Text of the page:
In this guest column, Leo Burnett Sydney’s group business director, Belinda Drew (pictured below), says agencies love to talk innovation, but we should also remember the great human good it can do, too…
Leo Burnett will guest edit the forthcoming March/April”innovation” issue of B&T
Innovation has played a fundamental role in progressing human advancement. In the last 12 months we have seen a mix of corporates and non-for-profits capture our imagination and positively contribute to human good. This is something I am passionate about so I’ve put together some of the most inspiring examples that I came across in 2016.
While this might read as a shameless plug, it is a perfect example, so bear with me. In February 2016 Leo Burnett Sydney partnered with Samsung to change the future of contact sports by accurately measuring concussions on the field with the creation of brainBAND. brainBAND is a wearable headband technology that measures the g-force of an impact and relays this data to medics, coaches and referees, in real-time.
San Francisco-based software company X²AI launched Karim in March. Karim is an AI chatbot providing psychological support in Arabic to Syrian refugees based in Lebanon. Karim uses natural language processing to analyse the individual’s emotional state and provide tailored comments and recommendations. The chatbot was introduced in an attempt to alleviate the strain on mental health providers in Lebanon and provide assistance to refugees whose emotional issues largely go unmet. To ensure that as many refugees as possible have access to Karim, X²AI partnered with Field Innovation Team: an NGO that specialises in tech-enabled disaster relief.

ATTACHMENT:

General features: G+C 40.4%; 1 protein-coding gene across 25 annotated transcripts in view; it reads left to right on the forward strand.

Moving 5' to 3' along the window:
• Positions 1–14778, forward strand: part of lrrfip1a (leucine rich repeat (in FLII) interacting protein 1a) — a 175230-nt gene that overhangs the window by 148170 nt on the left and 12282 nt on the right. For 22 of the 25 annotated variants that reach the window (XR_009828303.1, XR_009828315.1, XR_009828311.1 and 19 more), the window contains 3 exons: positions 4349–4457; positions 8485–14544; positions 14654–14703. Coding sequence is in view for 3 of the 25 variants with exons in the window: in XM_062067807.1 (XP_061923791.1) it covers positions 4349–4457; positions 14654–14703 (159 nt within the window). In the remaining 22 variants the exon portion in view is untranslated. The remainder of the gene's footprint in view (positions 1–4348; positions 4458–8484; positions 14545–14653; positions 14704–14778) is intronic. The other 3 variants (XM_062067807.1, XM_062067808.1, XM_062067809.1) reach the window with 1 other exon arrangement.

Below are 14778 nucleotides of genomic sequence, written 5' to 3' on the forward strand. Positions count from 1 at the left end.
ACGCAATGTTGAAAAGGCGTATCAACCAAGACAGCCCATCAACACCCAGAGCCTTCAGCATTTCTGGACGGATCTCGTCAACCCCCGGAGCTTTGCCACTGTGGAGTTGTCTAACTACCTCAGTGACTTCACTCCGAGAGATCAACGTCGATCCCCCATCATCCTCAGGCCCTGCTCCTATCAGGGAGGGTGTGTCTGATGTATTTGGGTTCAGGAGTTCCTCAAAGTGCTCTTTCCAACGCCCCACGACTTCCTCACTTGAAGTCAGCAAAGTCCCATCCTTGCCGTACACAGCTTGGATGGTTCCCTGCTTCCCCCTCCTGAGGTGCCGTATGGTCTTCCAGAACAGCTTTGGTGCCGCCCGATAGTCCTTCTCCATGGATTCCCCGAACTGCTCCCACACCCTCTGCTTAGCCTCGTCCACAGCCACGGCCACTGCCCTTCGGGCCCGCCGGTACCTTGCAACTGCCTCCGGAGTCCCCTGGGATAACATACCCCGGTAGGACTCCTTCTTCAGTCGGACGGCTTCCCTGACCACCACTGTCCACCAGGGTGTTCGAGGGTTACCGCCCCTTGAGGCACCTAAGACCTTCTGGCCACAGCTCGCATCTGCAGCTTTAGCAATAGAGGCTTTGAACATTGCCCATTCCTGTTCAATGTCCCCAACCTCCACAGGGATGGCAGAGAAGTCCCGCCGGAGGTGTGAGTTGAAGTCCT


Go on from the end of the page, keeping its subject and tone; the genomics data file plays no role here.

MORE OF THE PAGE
GENDR was created in July as a world first members-only app for the gender variant and queer community. The app developed in Berlin provides a safe space for users to express their identity and reach out to other community members on topics such as tips on transitioning, gender-neutral clothing and dating. There is also a database of health resources available to the community.
Innovative thinking in Social Media has also been used as a force for good. In September, US-based agricultural cooperative Land O’Lakes launched a campaign called ‘Delete to Feed’. In partnership with nonprofit Feeding America, the company encouraged people to delete photos of food from their Instagram accounts. Each time someone deleted an image, Land O’Lakes donated 11 meals to people in need.
Another inspiring example of innovation for a higher purpose is a pilot scheme to feed the homeless by making the most of quiet periods in restaurants. Launched in the US in September as well, and founded by innovation company Not Impossible Labs, ‘Hunger: Not Impossible’ invited young homeless people and veterans to redeem meal vouchers at restaurants between 2pm and 5pm. The insight came from a survey revealing that more than half of homeless people have mobile phones. The locations of participating restaurants are sent twice daily via SMS.
In an awesome display of innovative thinking, Egyptian solar energy company KarmBuild powered a village entirely by solar panels in October. Built to accommodate 300 seasonal agricultural workers in Bahariya Oasis, the solar panels were integrated into sandstone buildings, which include a cafeteria, mosque, communal area and facilities.
I can only imagine what we could create if more disruptive thinkers dedicated their energy to innovation for human good and helped a fellow human out.
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